The Gear Game
We've been impatient these last eight months. Impatient to get out on the trail and get going, but life circumstances meant our start date was set for Dec. 5th, and in the meantime we needed something to keep us busy and feed our excitement about the trail. So, back in May, as soon as the weather was warm enough to invite us outside, we pulled out our old hiking gear and hit the trails...and the trails hit back - sore knees, sore backs, sore feet! This prompted a bit of internet searching while our bodies recovered, and one major discovery - ultralight backpacking.
For years we had both been packing the kitchen sink, and buying gear cheap (or using our parents) - meaning our packs weighed 35 lbs. or often more, even on short trips. So we started reading blogs of other thru-hikers, gear reviews and comparisons, and buying bits to take on our test hikes.
To say the least, it's been a long process, and we are so grateful to outfitters like REI and Zpacks who understand that trying a piece of gear at a store or in your home isn't the same as testing it on the trail. But all this begs the question - what did we end up with and why?
Almost every piece of gear we are taking with us to New Zealand has changed once, if not three times, over the past eight months of research and 6+ trial trips. To start with, below are pictures laying out the contents of our bags (though we may make slight swaps to even out weight in the end)...
Below we've attached detailed charts of what all these items are and how much they weigh individually. But first a few overall words of wisdom for those who may be dreaming up their own thru-hike adventure.
1. We aren't ultralight. As much as we've tried to shave off the ounces, we believe strongly in safety and (being filmmakers) certain electronic comforts. Our base weights (pack weight w/out food, water, and fuel) are roughly 15-17 lbs. Although we never reached the 10 lbs mark of a true ultralighter, we feel we've struck an important balance. While saving our joints and our minds from the fate of back-breaking pack weights, we still carry enough to keep us safe when circumstances take a turn for the worse, and a few luxuries that allow us to exercise our creative minds while on the trail (aka two kindles and a Fuji X100T camera).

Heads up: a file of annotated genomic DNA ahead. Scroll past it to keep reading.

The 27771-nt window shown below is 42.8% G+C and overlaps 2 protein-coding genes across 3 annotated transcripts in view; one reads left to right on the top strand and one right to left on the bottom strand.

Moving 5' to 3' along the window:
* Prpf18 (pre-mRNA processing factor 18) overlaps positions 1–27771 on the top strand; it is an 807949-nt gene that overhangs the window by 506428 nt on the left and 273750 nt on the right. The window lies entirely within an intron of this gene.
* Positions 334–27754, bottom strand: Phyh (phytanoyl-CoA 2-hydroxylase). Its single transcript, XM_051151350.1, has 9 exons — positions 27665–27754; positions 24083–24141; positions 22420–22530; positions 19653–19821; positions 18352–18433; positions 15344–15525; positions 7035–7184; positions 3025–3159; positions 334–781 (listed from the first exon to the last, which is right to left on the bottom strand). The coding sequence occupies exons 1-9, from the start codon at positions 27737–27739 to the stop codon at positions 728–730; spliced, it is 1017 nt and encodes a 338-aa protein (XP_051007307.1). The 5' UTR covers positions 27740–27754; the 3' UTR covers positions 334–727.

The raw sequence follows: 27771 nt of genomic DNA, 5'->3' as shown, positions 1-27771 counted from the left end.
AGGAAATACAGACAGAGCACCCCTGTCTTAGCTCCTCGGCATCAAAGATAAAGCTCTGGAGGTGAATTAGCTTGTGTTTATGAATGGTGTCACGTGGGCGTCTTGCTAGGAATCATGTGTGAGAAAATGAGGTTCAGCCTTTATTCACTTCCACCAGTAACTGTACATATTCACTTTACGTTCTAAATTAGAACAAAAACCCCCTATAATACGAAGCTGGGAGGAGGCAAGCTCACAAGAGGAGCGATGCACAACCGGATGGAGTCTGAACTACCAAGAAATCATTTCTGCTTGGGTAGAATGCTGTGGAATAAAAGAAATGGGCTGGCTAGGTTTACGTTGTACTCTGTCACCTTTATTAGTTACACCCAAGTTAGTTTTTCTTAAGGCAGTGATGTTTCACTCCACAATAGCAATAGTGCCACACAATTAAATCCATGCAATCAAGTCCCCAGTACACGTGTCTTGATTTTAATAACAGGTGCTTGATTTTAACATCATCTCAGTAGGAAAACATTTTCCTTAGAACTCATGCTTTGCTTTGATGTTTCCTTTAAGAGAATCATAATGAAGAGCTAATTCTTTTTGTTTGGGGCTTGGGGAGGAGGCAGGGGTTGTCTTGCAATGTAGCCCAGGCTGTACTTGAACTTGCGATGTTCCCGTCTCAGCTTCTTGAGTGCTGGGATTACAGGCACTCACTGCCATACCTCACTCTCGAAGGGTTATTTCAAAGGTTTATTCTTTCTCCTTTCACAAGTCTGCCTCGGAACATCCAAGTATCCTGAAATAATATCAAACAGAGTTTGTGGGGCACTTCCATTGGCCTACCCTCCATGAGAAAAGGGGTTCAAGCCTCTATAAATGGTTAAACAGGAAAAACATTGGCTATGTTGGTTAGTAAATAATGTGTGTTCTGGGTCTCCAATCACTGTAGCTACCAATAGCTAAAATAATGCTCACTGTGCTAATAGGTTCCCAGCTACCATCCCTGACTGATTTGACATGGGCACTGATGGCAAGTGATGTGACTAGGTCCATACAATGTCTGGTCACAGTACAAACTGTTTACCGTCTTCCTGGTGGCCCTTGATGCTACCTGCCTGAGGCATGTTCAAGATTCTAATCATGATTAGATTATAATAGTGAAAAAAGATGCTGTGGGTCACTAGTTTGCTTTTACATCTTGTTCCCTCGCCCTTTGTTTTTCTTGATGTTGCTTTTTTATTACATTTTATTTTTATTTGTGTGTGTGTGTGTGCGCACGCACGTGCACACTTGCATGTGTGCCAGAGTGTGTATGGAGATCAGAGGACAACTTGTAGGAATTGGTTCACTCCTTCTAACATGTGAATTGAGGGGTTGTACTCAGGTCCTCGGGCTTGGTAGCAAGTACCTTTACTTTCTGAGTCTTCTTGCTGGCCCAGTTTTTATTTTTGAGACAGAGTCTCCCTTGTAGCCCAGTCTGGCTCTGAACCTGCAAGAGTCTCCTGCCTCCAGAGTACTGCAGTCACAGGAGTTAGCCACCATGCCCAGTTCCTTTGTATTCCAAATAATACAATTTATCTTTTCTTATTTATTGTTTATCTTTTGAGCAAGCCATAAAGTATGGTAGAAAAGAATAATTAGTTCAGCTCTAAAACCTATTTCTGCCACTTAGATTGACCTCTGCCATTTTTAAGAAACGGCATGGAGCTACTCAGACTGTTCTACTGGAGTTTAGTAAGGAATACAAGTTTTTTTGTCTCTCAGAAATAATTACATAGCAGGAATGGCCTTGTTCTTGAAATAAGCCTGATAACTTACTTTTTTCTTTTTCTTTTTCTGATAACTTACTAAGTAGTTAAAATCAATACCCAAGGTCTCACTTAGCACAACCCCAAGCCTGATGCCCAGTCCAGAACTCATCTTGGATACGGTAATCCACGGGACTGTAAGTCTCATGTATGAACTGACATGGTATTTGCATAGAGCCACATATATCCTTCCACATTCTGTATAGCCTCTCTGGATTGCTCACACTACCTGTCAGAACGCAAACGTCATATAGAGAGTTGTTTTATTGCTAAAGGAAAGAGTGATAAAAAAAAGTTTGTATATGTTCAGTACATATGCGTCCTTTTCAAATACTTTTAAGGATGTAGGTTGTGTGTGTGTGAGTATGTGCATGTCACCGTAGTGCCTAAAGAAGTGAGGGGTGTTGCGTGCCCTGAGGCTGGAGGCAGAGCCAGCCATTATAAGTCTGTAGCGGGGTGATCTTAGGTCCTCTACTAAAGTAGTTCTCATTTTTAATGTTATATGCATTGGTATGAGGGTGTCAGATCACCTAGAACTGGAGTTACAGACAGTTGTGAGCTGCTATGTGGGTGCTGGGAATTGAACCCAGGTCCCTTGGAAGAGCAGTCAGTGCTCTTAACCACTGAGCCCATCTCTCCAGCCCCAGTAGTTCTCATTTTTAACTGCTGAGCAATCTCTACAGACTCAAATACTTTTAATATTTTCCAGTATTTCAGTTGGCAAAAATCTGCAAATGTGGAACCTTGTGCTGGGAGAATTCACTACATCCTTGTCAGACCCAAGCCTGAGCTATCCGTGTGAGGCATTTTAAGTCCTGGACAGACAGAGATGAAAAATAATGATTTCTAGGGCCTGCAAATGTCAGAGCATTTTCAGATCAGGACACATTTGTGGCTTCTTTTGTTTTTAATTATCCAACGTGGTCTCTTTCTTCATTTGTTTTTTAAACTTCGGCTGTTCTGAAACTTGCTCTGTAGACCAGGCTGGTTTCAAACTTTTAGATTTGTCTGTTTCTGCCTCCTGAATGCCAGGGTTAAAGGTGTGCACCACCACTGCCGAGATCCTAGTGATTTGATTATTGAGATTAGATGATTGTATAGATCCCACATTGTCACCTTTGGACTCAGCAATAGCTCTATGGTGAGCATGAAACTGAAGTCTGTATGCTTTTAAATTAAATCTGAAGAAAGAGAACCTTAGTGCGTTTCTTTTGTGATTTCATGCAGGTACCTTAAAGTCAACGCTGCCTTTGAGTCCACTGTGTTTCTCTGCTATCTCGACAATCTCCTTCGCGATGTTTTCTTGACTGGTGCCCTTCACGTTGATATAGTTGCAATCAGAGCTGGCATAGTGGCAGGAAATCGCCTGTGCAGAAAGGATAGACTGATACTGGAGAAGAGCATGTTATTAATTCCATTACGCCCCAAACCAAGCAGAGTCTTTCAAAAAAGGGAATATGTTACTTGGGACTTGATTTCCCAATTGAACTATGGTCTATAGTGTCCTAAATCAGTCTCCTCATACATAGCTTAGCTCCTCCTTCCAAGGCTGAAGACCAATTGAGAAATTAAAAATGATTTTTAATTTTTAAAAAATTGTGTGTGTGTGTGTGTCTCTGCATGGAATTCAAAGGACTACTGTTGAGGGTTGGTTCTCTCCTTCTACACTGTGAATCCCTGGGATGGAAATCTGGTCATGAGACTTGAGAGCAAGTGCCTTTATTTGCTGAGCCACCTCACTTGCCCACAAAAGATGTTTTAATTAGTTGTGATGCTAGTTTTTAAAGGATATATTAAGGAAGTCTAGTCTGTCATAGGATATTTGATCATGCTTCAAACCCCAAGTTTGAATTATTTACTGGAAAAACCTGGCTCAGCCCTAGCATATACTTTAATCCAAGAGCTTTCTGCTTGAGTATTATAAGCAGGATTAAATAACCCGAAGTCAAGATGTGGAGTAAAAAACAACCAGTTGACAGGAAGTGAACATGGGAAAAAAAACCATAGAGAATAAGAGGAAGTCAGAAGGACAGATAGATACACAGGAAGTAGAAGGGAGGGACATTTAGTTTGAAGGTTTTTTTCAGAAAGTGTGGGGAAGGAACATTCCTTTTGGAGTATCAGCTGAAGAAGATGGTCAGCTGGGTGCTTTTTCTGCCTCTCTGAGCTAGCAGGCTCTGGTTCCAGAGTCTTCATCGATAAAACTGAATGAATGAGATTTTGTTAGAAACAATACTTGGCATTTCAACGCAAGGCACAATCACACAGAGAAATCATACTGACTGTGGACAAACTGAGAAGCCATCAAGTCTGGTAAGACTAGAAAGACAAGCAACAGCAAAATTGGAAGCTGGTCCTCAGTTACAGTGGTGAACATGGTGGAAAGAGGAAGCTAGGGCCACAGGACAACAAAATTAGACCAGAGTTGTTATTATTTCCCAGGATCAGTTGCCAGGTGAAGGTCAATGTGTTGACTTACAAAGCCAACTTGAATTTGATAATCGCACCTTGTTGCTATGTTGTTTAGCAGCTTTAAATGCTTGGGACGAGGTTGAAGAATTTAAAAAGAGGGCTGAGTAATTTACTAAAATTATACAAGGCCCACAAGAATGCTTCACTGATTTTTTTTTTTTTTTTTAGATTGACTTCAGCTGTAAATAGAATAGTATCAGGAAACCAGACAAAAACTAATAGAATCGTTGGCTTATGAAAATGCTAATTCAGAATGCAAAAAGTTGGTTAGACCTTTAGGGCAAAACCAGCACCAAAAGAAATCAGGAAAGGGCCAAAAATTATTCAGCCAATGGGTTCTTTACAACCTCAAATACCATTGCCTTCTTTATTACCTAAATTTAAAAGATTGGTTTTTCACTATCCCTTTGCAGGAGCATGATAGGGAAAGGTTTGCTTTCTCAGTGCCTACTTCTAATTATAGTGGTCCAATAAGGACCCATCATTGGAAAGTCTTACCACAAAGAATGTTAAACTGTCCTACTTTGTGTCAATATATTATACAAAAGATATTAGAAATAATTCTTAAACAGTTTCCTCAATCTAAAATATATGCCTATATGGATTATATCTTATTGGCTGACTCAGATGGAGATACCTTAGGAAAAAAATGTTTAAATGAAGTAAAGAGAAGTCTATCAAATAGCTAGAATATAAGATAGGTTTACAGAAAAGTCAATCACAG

2. Shoes were a struggle. The Te Araroa, and more contemporary hiker wisdom calls for light, fleet feet clad in low top trail runners. We've accepted this doctrine, as it allows shoes (and feet) to dry quickly and be nimble, especially when paired with trekking poles - but that didn't make picking the right pair easy! I (Alexa) swear I tried every type of shoe to be found in NYC, and a few more online for good measure! Only a happenstance meeting on a section of the Appalachian Trail and a friendly Aussie who let me try on her shoes after making her acquaintance 5 minutes prior, led me to the (at the time) brand new Salewa Ultra Train's. These shoes haven't gotten a lot of notice yet as far as I can tell, but they've been awesome the last 200 miles on the trail, and Andrew has decided to give them a try on the Te Araroa as well. With good protection, meshy breathability, and sticky Michelin designed soles, I'm hoping they continue to serve my feet well (especially since nothing else seems to fit!).
3. Merino wool!! It's not just because we are going to New Zealand - we promise! Some research on clothing materials led us to some important findings - the jist of which is that when you wear your clothes for a week straight without washing, its nice to stink as little as possible, and the natural antimicrobial characteristics of merino wool help! Not to mention its breathability and durability. Although we've both stuck with Smartwool for our socks, we found Icebreaker offers an amazing selection of everything merino, plus some great blends for those of us (Alexa) with sensitive skin. So here's to #WildernessFashion coming to you soon from A + A.
4. Zpacks is the best. Our tent, sleeping bags, some clothing, most stuff sacks, and Andrew's backpack are all of their creation, and they are perfect - lightweight, durable, and well conceived. Our tent has already withstood intense rain and wind, while being more spacious than we could have hoped for while weighing practically a pound. We owe much of our weight savings to our Zpacks gear - and although their semi-custom gear most definitely isn't cheap, every item we have from them was money well spent.
We could go on for pages about the details of what we've chosen to bring - every item was agonized over, and every item will be cherished over the next 6 months (or thrown to the wayside if it proves not worth its weight). Check out the charts below for the real breakdown of our gear, and for those going through the same ordeal as they plan their adventure, send us an email, we'd love to give our two cents and hear yours!